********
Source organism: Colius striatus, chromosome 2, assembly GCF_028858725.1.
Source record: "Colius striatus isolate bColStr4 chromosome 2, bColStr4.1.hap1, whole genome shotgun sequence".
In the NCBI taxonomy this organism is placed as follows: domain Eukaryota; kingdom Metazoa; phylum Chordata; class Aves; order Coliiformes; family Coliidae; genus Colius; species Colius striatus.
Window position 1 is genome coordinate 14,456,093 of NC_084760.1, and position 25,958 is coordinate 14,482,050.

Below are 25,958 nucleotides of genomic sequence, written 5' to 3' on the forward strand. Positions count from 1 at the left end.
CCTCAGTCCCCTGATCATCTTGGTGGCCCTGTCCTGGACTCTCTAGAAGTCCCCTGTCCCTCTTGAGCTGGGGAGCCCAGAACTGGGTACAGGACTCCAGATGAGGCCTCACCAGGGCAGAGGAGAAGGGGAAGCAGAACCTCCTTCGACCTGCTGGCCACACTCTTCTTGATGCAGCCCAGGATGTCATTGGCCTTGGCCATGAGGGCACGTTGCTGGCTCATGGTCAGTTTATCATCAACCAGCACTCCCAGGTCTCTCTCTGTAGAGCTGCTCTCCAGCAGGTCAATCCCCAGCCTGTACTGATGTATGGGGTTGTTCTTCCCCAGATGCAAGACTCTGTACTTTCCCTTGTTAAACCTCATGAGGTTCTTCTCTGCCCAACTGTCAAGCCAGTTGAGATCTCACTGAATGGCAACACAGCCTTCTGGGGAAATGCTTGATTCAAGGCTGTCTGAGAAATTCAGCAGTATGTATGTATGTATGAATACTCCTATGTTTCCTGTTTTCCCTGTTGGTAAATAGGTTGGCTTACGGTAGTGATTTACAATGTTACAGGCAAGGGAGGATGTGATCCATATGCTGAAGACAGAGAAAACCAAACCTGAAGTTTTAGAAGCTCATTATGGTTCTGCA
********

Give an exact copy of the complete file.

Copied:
Source organism: Colius striatus, chromosome 2, assembly GCF_028858725.1.
Source record: "Colius striatus isolate bColStr4 chromosome 2, bColStr4.1.hap1, whole genome shotgun sequence".
In the NCBI taxonomy this organism is placed as follows: domain Eukaryota; kingdom Metazoa; phylum Chordata; class Aves; order Coliiformes; family Coliidae; genus Colius; species Colius striatus.
Window position 1 is genome coordinate 14,456,093 of NC_084760.1, and position 25,958 is coordinate 14,482,050.

Below are 25,958 nucleotides of genomic sequence, written 5' to 3' on the forward strand. Positions count from 1 at the left end.
CCTCAGTCCCCTGATCATCTTGGTGGCCCTGTCCTGGACTCTCTAGAAGTCCCCTGTCCCTCTTGAGCTGGGGAGCCCAGAACTGGGTACAGGACTCCAGATGAGGCCTCACCAGGGCAGAGGAGAAGGGGAAGCAGAACCTCCTTCGACCTGCTGGCCACACTCTTCTTGATGCAGCCCAGGATGTCATTGGCCTTGGCCATGAGGGCACGTTGCTGGCTCATGGTCAGTTTATCATCAACCAGCACTCCCAGGTCTCTCTCTGTAGAGCTGCTCTCCAGCAGGTCAATCCCCAGCCTGTACTGATGTATGGGGTTGTTCTTCCCCAGATGCAAGACTCTGTACTTTCCCTTGTTAAACCTCATGAGGTTCTTCTCTGCCCAACTGTCAAGCCAGTTGAGATCTCACTGAATGGCAACACAGCCTTCTGGGGAAATGCTTGATTCAAGGCTGTCTGAGAAATTCAGCAGTATGTATGTATGTATGAATACTCCTATGTTTCCTGTTTTCCCTGTTGGTAAATAGGTTGGCTTACGGTAGTGATTTACAATGTTACAGGCAAGGGAGGATGTGATCCATATGCTGAAGACAGAGAAAACCAAACCTGAAGTTTTAGAAGCTCATTATGGTTCTGCA